The Impacts of Graded Doses of Pyridoxine on the Biomarkers, Aspartate Aminotransferase, lactate Dehydrogenase and Total Antioxidant Capacity in Doxorubicin-Induced Cardiotoxicity in Female Rats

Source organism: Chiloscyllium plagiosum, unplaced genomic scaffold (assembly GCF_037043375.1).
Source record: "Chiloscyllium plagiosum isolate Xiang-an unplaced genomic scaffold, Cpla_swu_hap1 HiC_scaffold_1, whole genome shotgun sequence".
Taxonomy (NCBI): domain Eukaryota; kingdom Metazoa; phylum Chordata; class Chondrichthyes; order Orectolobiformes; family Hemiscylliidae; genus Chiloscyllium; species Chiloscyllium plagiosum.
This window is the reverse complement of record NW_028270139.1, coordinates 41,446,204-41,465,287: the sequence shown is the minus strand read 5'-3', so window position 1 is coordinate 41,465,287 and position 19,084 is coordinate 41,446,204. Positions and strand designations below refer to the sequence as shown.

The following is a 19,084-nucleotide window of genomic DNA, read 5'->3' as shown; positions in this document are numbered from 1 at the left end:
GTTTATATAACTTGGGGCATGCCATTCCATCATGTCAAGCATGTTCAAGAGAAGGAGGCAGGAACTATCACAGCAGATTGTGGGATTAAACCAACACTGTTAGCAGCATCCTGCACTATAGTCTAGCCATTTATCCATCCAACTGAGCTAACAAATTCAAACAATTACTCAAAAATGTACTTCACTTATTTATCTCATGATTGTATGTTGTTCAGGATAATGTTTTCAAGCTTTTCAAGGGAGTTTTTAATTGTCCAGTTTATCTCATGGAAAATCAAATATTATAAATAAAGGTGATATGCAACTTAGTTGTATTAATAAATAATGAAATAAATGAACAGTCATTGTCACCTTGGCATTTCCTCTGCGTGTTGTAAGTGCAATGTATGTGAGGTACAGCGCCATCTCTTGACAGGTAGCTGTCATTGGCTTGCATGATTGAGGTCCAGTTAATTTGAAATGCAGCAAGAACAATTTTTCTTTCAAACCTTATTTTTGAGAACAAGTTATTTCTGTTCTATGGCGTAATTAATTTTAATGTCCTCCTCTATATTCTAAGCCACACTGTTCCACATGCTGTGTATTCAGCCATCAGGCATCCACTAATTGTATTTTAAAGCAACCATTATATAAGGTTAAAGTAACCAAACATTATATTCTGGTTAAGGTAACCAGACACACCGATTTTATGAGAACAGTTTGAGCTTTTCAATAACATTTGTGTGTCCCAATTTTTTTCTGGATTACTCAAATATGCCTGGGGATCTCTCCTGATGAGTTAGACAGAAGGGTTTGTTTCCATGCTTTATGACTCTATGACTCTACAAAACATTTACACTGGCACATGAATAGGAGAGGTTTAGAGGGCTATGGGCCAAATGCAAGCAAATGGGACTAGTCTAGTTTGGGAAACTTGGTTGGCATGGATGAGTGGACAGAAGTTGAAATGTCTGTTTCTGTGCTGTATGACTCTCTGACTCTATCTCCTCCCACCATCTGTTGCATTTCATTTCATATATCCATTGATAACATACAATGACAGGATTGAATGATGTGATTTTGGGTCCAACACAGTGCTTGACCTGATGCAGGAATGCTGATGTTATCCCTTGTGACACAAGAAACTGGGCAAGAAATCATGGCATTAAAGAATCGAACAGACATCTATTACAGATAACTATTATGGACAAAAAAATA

The aim of the current study was to investigate the possible protective effect of graded doses (5, 10, and 15mg/kg) of pyridoxine hydrochloride intraperitoneally injected against (15mg/kg) doxorubicin-induced cardiotoxicity in female rats. Fifty-six (56) Wistar albino female rats were utilized weighing 180-200 gm allocated into eight groups, seven rats each; Group I: negative control distilled water; Group II: Pyridoxine (5mg/kg); Group III: Pyridoxine (10mg/kg); Group IV: Pyridoxine (15mg/kg); Group V: doxorubicin (15 mg/kg); Group VI: Pyridoxine (5 mg/kg) prior to doxorubicin (15 mg/kg); Group VII: Pyridoxine (10 mg/kg) prior to doxorubicin (15 mg/kg); Group VIII: Pyridoxine (15 mg/kg) prior to doxorubicin (15 mg/kg). DOX caused significant elevations in serum biomarker enzymes of aspartate aminotransferase (AST), lactate dehydrogenase (LDH) and significant reduction in heart tissue homogenate content of total antioxidants capacity (TAOC). Treatment with 15mg/kg pyridoxine for four consecutive days prior to a single dose 15mg/kg doxorubicin resulted in significant reduction in serum enzymes level of AST and LDH. Treatment with 10 or 15mg/kg pyridoxine for four consecutive days prior to a single dose of doxorubicin produced significant increments in TAOC heart tissue homogenate level compared to positive control. In conclusion, pyridoxine supplementation might be a promising adjunctive agent for improving oxidative stress and biological markers for preventing DOX-induced cardiac complications.